Thirty-seven studies (the total number of participants is unclear), of which 11 used controls, were included in the review. The sample size ranged from 8 to 486.
Methodological problems included: small sample size; ascertainment bias; lack of reliable and valid outcome measures; short duration of follow-up; poorly defined outcome measures; and lack of control groups.
All studies of women undergoing reduction mammaplasty (6 studies, n=711) reported high rates of satisfaction (86 to 97%) with the surgical procedure. Improvements were also reported in psychological health, including enhanced body image and diminished distress. Where reported, reductions in physical symptoms associated with large breasts were also recorded. Similarly, high levels of overall satisfaction (78 to 90%) with the surgical procedure were also reported for augmentation mammaplasty (8 studies, n=769). Self-esteem, social confidence, attractiveness and satisfaction with body image were also reported to be improved.
High rates of satisfaction along with enhanced social confidence were also reported in the majority, but not all, rhinoplasty studies.
One study of face lift patients (n=71; mean age 48 years) reported high rates of satisfaction and an ‘improved sense of well-being’. However, a subsequent study of older patients (n=50; mean age 56 years) found high rates of psychological disturbance after surgery, with transient depression experienced by one third of the patients. The outcome data were limited to 6 months post-surgery so the longer-term outcomes of the patients were not reported.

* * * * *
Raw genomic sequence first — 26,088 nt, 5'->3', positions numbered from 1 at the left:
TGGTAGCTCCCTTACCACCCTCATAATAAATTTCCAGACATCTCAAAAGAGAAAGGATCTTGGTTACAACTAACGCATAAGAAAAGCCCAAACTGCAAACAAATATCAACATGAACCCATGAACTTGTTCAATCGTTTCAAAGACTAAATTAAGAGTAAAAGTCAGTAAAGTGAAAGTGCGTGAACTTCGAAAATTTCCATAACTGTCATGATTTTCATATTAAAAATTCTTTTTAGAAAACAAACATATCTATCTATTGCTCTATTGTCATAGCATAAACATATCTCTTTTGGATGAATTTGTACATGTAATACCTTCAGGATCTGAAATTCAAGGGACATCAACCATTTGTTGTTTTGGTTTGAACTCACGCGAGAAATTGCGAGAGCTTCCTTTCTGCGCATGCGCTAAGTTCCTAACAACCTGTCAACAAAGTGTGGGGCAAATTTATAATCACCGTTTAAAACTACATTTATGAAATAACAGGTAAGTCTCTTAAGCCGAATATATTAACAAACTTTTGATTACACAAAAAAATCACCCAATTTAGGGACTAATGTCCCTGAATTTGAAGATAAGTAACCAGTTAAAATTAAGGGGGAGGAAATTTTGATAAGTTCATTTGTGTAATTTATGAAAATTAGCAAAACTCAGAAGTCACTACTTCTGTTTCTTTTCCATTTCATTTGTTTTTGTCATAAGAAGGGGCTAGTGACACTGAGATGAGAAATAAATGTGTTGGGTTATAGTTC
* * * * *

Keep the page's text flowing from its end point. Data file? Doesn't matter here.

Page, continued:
Nine studies reported improvements in social functioning, relationships and general quality of life after cosmetic surgery procedures. A number of studies also reported no changes in personality profiles after surgery.
Fourteen studies specifically investigated predictors of poor outcome after surgery, but none used rigorous methods or assessed the degree of variance. However, overall, there was some agreement that the following factors were associated with a poor outcome: being male (3 studies); being younger (3 studies); history of depression or anxiety (6 studies); dysmorphophobia (1 study); narcissistic or borderline personality disorder (3 studies); belief that surgery would save a relationship or a disagreement between partners (3 studies); unrealistic expectations of surgery (3 studies); dissatisfaction with a previous surgical procedure (3 studies); and minimal deformity (1 study).